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Old 11-23-2001, 01:33 PM   #16
Benjamin Franklin
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Does it mean if we cannot explain away the resurrection accounts then by default we have accept the resurrection as a real historical event

I enclose this quote from this article
http://www.users.globalnet.co.uk/~sl...ym/jordan.html

"Just because a person cannot explain the resurrection accounts, or has not yet seen or felt the force of a good solution, this does not mean there is not one. I have seen a good solution, but it is one I found some time after I deconverted

"There are many curiosities about non-Christian religions that surely most people would be at odds to "explain away" without a lifetime of research and scholarship" "
-------end of quote ------------------
I cannot explain how people came to believe Mithras resurrected and I cannot explain the resurrection accounts of Apollonius. Does it automatically follow that I have to accept their resurrections as historical events.

I am not a expert in the historicity of the new testament so I might be wrong when I say this but from what I have read, I don't think the evidence for the resurrection of christ is much better than the resurrection of pagan saviour gods, Christianity just have better documentation because it came at a later time(when writing and printing is more advanced), it's political power, and the fact that they burned so many libraries that have similar pagan stories. As someone (I think it is Mark
Twain) said : Christopher Colomubus is not the first to discover America, he was just the first to hold a press conference"
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Old 11-23-2001, 10:42 PM   #17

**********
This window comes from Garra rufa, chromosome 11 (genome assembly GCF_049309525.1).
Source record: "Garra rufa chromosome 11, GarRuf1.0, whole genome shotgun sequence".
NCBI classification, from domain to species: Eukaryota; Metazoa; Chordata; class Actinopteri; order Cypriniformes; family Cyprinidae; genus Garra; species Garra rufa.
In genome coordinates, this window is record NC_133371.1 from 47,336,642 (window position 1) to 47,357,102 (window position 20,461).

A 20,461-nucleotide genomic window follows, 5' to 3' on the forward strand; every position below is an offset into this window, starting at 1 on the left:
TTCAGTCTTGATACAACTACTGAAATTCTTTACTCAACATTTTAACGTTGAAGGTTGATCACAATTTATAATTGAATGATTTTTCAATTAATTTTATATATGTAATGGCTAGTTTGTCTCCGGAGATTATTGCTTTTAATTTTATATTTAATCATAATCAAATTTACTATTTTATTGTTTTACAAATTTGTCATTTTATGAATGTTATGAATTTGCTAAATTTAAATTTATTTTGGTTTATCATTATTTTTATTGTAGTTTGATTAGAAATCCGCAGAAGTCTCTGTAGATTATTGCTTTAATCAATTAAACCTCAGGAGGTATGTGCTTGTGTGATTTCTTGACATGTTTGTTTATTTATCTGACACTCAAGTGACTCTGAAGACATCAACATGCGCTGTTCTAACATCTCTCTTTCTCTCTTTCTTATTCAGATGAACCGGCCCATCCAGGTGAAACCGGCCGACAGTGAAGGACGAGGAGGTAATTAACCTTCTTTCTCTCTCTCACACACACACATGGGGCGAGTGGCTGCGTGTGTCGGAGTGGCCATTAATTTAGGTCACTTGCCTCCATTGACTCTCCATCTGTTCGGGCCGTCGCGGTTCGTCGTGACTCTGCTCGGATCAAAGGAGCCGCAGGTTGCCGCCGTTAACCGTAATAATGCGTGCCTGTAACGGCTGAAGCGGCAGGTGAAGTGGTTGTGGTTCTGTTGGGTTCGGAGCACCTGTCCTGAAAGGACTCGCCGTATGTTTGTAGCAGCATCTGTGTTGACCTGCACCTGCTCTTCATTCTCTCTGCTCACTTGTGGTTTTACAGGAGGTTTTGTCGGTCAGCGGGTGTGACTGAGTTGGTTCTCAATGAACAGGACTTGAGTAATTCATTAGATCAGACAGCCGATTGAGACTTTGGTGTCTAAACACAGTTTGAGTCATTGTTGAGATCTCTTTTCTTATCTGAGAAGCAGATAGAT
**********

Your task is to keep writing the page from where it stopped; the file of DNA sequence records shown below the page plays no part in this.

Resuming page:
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Nomad wants to know what happened. It has been explained to him many times before, but it has never sunk in and probably never will, so this is more for those who think before coming to conclusions.

Jesus died. In the superstitous and credulous society of the 1st century, people had visions and dreams. Not particularly the best way to gain knowledge, but popular at the time and still popular enough today to support "psychics" who charge $2.99 a minute. Stories go around, get expanded, and as Christian scholar E.P. Sanders has put it, some were simply made up. And Nomad wishes us to think that Christianity "couldn't get off the ground" under the conditions skeptics think it happened under, when in fact, in our modern age, we still see people believe in the sublime and ridiculous (and I'm not necessarily talking about Christianity here, though I wonder how many millions of dollars have been spent in the last thirty years on books predicting that the world was going to end -- damn Russia for never invading the Middle East). Nomad and his ilk, like P.T. Barnum, depend on suckers being born every minute.